Japan aims to double its space market to $21bn by 2030s
The government will open up more free satellite data to the private sector
TOKYO -- The Japanese government has set a goal of doubling its space market to about 2.4 trillion yen ($21.1 billion) by the early 2030s.
The sector comprises two main segments: equipment, including the development of rockets and satellites; and utilization, such as the use of satellite data.
The country has until now largely focused on the hardware side of the industry, but the government wants to place more emphasis on the software side.
To that end, the government will give private companies greater free access to satellite data owned by the government and encourage them to develop new markets.
The plan is included in the 2030 vision for the space industry compiled Friday by a subcommittee on space industry promotion set up by the government's Committee of National Space Policy.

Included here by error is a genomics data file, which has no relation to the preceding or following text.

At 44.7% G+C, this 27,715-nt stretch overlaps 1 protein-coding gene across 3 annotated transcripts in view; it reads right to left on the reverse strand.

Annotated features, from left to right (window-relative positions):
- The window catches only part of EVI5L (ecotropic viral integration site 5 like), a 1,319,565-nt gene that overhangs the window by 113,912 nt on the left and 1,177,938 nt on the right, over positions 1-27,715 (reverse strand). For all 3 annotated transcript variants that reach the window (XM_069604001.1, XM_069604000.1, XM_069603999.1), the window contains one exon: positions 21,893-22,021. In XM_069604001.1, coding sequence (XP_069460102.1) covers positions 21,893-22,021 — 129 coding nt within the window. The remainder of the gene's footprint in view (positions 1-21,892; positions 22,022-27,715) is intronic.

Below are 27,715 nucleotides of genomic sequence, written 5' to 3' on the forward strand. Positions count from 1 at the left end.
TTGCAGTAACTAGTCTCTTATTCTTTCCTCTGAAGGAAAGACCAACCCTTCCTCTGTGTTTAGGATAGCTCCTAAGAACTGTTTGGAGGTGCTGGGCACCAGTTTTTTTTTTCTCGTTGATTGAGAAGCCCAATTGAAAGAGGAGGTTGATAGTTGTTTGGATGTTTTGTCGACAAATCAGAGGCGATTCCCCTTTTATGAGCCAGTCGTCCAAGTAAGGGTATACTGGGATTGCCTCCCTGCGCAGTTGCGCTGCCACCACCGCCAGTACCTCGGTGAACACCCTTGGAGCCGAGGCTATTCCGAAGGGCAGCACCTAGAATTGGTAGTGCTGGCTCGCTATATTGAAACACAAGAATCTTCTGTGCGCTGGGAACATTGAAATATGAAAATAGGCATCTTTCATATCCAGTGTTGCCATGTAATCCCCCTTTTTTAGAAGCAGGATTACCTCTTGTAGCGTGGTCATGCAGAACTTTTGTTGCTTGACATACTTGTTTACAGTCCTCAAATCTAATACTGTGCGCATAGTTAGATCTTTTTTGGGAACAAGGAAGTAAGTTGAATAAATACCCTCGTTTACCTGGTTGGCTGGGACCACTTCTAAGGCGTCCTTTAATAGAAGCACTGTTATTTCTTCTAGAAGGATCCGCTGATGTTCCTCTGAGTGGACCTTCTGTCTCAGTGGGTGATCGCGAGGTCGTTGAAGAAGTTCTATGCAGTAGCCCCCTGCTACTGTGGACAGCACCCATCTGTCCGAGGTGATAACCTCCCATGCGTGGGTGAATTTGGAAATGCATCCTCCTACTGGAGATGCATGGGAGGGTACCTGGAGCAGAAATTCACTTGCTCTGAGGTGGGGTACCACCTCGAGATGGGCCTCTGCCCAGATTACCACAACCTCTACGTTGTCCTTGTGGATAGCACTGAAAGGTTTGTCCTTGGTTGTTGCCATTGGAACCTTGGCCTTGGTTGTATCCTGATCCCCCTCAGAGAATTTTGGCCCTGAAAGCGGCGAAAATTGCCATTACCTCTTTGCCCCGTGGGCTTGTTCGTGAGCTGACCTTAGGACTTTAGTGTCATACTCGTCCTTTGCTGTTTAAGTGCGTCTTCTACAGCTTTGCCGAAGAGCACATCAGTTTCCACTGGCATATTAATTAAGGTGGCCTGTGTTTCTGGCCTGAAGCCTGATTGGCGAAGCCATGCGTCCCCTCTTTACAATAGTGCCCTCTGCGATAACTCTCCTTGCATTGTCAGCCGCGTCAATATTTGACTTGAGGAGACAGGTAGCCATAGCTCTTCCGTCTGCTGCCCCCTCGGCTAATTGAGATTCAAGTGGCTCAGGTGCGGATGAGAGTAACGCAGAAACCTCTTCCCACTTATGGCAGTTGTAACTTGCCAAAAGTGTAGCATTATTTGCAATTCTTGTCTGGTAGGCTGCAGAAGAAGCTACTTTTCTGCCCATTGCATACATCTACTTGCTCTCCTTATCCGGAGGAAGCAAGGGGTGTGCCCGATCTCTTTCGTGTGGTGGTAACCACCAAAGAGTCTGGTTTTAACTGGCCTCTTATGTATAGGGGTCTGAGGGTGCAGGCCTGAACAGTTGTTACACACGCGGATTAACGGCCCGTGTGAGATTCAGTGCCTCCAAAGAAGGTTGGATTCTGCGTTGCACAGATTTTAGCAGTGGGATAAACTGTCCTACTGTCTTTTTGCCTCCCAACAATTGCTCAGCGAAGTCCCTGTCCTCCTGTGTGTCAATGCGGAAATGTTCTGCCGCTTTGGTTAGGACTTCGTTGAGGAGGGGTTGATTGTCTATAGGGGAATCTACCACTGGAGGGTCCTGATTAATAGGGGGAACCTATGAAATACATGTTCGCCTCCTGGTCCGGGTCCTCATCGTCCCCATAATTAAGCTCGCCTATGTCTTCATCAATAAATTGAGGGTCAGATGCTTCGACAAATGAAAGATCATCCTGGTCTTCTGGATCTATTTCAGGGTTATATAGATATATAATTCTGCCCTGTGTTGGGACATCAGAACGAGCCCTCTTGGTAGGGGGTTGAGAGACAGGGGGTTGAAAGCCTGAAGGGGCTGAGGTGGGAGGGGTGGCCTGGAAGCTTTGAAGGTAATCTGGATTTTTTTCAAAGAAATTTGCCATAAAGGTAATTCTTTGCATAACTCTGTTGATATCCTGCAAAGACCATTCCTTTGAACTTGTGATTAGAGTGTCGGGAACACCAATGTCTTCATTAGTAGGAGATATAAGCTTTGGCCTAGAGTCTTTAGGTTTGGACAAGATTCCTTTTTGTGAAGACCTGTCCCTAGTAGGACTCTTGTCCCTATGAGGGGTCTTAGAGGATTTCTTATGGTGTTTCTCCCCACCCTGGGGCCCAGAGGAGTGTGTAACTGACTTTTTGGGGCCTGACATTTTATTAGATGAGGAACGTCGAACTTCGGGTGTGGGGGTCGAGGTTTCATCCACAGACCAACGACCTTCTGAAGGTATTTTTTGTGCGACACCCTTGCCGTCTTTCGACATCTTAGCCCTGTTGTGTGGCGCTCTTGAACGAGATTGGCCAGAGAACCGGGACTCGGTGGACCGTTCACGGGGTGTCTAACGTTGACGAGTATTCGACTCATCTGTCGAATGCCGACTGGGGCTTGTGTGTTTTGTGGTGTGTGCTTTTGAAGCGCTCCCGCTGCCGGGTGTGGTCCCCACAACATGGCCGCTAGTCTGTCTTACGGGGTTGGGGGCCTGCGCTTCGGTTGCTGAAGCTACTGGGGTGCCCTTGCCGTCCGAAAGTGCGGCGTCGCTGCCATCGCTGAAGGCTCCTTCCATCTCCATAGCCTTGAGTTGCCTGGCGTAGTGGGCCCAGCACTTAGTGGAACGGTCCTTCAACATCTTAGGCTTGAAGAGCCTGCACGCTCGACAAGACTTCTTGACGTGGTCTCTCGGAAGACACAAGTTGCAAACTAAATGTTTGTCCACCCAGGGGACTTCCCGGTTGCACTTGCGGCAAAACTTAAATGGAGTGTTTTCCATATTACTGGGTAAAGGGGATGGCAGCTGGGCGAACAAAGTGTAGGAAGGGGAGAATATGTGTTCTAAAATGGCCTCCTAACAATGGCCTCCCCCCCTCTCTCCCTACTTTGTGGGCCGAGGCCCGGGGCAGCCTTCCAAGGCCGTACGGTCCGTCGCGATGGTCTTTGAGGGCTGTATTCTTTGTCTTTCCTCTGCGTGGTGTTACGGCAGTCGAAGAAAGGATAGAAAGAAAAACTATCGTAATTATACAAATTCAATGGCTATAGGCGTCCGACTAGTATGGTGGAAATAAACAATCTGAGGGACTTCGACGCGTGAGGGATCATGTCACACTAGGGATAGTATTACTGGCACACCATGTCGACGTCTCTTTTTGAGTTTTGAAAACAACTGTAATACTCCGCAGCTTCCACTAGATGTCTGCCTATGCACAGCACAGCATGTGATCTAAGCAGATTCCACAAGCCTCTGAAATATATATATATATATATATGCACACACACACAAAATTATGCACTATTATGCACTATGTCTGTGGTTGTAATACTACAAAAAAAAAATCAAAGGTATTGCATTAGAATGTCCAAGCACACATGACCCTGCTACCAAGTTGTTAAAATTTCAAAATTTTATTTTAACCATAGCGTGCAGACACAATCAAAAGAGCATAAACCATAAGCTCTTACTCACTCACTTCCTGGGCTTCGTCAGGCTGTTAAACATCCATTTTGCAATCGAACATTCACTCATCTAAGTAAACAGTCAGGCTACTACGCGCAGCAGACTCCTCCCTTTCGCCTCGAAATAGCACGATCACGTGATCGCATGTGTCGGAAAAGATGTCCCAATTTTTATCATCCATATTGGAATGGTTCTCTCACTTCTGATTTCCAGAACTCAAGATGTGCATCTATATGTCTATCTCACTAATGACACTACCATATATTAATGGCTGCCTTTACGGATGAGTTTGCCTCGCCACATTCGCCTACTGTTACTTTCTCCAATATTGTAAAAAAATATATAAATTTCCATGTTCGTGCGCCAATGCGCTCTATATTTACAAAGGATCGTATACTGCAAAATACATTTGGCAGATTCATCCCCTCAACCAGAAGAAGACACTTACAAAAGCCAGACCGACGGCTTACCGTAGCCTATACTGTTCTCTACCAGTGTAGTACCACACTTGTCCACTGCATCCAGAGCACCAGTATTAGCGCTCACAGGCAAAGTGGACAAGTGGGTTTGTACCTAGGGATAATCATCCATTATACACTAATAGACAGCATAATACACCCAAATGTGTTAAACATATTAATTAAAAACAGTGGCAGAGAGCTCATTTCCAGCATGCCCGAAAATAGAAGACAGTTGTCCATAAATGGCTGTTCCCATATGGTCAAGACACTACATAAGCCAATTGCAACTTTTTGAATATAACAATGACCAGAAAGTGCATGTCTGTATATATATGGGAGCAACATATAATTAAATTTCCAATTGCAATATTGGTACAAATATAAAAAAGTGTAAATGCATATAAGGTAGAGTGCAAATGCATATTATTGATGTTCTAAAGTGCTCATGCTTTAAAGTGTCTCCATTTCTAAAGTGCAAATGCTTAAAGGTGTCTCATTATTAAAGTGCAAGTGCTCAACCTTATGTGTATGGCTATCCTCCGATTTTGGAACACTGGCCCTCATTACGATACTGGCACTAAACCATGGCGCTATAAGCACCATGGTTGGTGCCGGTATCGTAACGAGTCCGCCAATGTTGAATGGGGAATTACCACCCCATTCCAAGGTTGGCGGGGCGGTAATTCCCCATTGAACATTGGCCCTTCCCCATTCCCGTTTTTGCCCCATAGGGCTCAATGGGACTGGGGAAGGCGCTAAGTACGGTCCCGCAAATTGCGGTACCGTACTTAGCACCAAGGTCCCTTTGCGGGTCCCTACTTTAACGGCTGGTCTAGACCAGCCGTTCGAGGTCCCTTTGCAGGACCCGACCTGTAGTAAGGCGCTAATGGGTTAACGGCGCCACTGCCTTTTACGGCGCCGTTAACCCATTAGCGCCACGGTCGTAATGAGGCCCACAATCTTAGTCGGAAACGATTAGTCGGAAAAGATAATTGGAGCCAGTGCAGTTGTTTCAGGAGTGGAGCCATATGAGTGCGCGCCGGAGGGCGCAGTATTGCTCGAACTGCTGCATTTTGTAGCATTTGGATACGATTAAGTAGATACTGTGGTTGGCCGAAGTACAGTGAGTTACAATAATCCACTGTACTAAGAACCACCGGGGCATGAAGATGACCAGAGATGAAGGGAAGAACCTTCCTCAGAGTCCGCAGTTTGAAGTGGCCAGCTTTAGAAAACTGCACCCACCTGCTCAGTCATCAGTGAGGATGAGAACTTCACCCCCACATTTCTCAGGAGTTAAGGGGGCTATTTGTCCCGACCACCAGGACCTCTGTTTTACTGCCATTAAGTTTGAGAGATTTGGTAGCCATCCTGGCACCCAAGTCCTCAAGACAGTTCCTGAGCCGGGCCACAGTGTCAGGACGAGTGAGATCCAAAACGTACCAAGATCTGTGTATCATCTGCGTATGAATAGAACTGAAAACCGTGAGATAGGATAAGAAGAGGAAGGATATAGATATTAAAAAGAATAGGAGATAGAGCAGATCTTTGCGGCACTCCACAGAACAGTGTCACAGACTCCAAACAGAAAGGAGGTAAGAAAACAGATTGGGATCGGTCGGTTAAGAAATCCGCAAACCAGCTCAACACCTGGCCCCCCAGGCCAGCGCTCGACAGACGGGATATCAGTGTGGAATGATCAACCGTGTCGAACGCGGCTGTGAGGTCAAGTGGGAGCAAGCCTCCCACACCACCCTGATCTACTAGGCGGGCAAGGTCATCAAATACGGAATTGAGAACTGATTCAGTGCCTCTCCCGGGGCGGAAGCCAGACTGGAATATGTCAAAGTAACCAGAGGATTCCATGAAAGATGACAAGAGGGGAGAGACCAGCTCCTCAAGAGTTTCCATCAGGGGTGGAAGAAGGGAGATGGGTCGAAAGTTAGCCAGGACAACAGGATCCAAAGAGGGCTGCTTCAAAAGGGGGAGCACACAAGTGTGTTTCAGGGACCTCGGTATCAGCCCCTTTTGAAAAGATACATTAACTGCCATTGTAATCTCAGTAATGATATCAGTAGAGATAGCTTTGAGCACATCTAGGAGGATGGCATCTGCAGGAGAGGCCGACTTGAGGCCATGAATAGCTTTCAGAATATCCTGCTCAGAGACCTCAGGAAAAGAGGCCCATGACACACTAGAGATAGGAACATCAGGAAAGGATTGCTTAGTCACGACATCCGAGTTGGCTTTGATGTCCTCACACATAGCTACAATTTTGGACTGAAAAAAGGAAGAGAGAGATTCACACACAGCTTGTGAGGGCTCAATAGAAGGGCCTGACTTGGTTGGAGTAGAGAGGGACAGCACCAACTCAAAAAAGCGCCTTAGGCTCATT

Japanese satellites are considered among the world's best in image quality and positioning accuracy. Most of the data they produce, however, remains off-limits to the private sector.
Under its plan, the government envisions expanding the uses for weather satellites. For example, they could be used to observe the growth rates of crops and predict harvest times. When earthquakes occur, satellites could be used to monitor the direction and speed of tsunami and changes in the sea level to determine whether an early evacuation warning needs to be delivered to local residents. Another application could be in developing resources -- including methane hydrates -- trapped under the seafloor around Japan.
Companies that apply for permission to access satellite data will be screened by the government to prevent important national data, such as military information, from leaking overseas.
Currently, the government accounts for more than 90% of demand in Japan's space industry. Because the country trails the U.S. and China in satellite development, the government wants to create a new industry structure that is less dependent on state demand by encouraging more participation from the private sector.